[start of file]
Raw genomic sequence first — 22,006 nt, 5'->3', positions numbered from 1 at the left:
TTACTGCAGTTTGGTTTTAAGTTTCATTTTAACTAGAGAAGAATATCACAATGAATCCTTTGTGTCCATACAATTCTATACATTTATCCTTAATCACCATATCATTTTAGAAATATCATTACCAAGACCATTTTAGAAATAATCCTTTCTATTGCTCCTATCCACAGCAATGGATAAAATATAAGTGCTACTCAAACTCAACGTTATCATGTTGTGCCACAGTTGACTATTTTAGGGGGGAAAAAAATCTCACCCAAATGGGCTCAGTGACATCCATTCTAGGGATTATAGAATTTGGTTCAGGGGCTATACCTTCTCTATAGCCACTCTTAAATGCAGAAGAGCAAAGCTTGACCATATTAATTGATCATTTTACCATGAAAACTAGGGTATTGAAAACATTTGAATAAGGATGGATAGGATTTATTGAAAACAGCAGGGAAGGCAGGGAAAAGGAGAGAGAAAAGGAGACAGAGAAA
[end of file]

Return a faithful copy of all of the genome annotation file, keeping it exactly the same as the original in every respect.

Raw genomic sequence first — 22,006 nt, 5'->3', positions numbered from 1 at the left:
TTACTGCAGTTTGGTTTTAAGTTTCATTTTAACTAGAGAAGAATATCACAATGAATCCTTTGTGTCCATACAATTCTATACATTTATCCTTAATCACCATATCATTTTAGAAATATCATTACCAAGACCATTTTAGAAATAATCCTTTCTATTGCTCCTATCCACAGCAATGGATAAAATATAAGTGCTACTCAAACTCAACGTTATCATGTTGTGCCACAGTTGACTATTTTAGGGGGGAAAAAAATCTCACCCAAATGGGCTCAGTGACATCCATTCTAGGGATTATAGAATTTGGTTCAGGGGCTATACCTTCTCTATAGCCACTCTTAAATGCAGAAGAGCAAAGCTTGACCATATTAATTGATCATTTTACCATGAAAACTAGGGTATTGAAAACATTTGAATAAGGATGGATAGGATTTATTGAAAACAGCAGGGAAGGCAGGGAAAAGGAGAGAGAAAAGGAGACAGAGAAA